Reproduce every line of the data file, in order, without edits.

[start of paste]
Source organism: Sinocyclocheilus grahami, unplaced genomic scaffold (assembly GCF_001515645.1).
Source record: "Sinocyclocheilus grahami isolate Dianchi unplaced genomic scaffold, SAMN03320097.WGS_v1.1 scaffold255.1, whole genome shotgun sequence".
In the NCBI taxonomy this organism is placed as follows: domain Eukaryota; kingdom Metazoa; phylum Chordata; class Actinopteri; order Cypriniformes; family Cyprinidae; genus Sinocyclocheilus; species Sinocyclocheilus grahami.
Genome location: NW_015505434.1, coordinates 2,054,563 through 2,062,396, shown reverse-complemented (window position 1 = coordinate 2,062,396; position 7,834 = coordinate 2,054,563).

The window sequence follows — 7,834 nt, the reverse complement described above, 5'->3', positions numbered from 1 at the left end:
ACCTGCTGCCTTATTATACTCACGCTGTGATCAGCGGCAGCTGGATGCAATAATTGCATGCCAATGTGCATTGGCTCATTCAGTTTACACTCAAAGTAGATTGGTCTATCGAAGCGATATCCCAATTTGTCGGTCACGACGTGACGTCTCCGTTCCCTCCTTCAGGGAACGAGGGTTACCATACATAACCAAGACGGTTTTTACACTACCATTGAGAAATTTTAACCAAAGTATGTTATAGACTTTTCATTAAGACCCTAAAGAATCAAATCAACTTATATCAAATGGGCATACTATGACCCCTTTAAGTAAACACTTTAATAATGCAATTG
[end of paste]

Source organism: Sinocyclocheilus grahami, unplaced genomic scaffold (assembly GCF_001515645.1).
Source record: "Sinocyclocheilus grahami isolate Dianchi unplaced genomic scaffold, SAMN03320097.WGS_v1.1 scaffold255.1, whole genome shotgun sequence".
In the NCBI taxonomy this organism is placed as follows: domain Eukaryota; kingdom Metazoa; phylum Chordata; class Actinopteri; order Cypriniformes; family Cyprinidae; genus Sinocyclocheilus; species Sinocyclocheilus grahami.
Genome location: NW_015505434.1, coordinates 2,054,563 through 2,062,396, shown reverse-complemented (window position 1 = coordinate 2,062,396; position 7,834 = coordinate 2,054,563).

The window sequence follows — 7,834 nt, the reverse complement described above, 5'->3', positions numbered from 1 at the left end:
ACCTGCTGCCTTATTATACTCACGCTGTGATCAGCGGCAGCTGGATGCAATAATTGCATGCCAATGTGCATTGGCTCATTCAGTTTACACTCAAAGTAGATTGGTCTATCGAAGCGATATCCCAATTTGTCGGTCACGACGTGACGTCTCCGTTCCCTCCTTCAGGGAACGAGGGTTACCATACATAACCAAGACGGTTTTTACACTACCATTGAGAAATTTTAACCAAAGTATGTTATAGACTTTTCATTAAGACCCTAAAGAATCAAATCAACTTATATCAAATGGGCATACTATGACCCCTTTAAGTAAACACTTTAATAATGCAATTG